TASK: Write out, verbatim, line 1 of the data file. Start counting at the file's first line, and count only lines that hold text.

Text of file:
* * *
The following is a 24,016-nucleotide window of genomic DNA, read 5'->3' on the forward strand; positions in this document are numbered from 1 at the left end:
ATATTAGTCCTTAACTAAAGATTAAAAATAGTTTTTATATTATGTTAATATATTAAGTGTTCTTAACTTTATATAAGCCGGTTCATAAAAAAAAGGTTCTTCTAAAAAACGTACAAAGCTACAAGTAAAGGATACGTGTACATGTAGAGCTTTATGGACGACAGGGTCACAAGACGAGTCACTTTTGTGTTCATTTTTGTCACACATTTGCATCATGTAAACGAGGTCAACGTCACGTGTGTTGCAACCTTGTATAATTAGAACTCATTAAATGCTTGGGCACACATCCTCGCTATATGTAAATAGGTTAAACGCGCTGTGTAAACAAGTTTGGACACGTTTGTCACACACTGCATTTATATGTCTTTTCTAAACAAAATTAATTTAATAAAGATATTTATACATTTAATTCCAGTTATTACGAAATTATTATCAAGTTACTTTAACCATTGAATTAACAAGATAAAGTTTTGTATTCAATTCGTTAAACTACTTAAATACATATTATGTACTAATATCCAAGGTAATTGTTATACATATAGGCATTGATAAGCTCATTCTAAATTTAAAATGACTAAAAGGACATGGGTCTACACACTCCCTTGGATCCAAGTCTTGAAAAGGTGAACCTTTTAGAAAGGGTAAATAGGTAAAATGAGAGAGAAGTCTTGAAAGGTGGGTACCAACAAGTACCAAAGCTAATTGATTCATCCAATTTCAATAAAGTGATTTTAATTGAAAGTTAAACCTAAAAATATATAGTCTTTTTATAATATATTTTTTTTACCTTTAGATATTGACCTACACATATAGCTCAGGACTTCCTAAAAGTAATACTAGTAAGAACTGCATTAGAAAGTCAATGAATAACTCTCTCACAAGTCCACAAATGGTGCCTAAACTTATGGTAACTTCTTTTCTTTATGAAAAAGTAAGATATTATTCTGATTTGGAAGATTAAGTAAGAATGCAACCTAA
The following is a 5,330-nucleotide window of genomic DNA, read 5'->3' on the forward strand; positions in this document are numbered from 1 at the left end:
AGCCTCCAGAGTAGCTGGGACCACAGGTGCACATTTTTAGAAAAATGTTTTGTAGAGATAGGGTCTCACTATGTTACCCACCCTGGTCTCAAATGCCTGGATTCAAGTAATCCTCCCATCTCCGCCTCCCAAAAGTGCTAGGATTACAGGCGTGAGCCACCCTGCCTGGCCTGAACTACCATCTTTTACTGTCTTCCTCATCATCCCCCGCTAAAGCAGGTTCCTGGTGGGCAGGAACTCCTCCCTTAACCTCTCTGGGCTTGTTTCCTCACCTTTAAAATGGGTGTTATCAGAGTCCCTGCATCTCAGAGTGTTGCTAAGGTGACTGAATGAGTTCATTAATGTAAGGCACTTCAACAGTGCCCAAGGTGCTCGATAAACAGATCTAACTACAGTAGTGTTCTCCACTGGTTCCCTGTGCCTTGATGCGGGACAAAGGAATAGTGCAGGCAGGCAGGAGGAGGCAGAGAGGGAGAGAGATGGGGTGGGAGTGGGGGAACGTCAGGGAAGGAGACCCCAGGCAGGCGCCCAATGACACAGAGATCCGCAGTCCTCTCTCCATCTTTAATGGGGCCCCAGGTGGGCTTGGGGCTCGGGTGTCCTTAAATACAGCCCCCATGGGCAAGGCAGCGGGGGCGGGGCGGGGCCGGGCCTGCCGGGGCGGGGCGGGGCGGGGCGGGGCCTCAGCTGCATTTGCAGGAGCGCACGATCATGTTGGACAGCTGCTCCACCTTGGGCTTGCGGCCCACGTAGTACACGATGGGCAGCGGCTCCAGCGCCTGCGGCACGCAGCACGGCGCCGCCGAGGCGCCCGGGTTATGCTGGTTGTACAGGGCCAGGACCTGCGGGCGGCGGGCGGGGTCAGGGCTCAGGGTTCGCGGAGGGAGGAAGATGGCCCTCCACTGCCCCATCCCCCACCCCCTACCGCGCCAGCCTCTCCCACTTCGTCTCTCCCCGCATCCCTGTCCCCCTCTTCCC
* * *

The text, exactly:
The following is a 24,016-nucleotide window of genomic DNA, read 5'->3' on the forward strand; positions in this document are numbered from 1 at the left end: